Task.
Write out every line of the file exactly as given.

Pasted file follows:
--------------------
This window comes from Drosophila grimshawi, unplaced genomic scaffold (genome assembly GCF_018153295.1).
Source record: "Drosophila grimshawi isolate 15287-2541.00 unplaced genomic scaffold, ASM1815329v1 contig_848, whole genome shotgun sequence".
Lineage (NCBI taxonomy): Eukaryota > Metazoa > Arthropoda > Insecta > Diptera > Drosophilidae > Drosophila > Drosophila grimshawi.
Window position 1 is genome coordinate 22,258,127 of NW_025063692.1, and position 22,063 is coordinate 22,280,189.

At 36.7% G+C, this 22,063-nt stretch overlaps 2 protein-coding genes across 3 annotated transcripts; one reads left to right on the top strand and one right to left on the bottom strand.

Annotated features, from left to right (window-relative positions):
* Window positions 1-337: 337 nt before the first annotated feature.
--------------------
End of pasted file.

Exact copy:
This window comes from Drosophila grimshawi, unplaced genomic scaffold (genome assembly GCF_018153295.1).
Source record: "Drosophila grimshawi isolate 15287-2541.00 unplaced genomic scaffold, ASM1815329v1 contig_848, whole genome shotgun sequence".
Lineage (NCBI taxonomy): Eukaryota > Metazoa > Arthropoda > Insecta > Diptera > Drosophilidae > Drosophila > Drosophila grimshawi.
Window position 1 is genome coordinate 22,258,127 of NW_025063692.1, and position 22,063 is coordinate 22,280,189.

At 36.7% G+C, this 22,063-nt stretch overlaps 2 protein-coding genes across 3 annotated transcripts; one reads left to right on the top strand and one right to left on the bottom strand.

Annotated features, from left to right (window-relative positions):
* Window positions 1-337: 337 nt before the first annotated feature.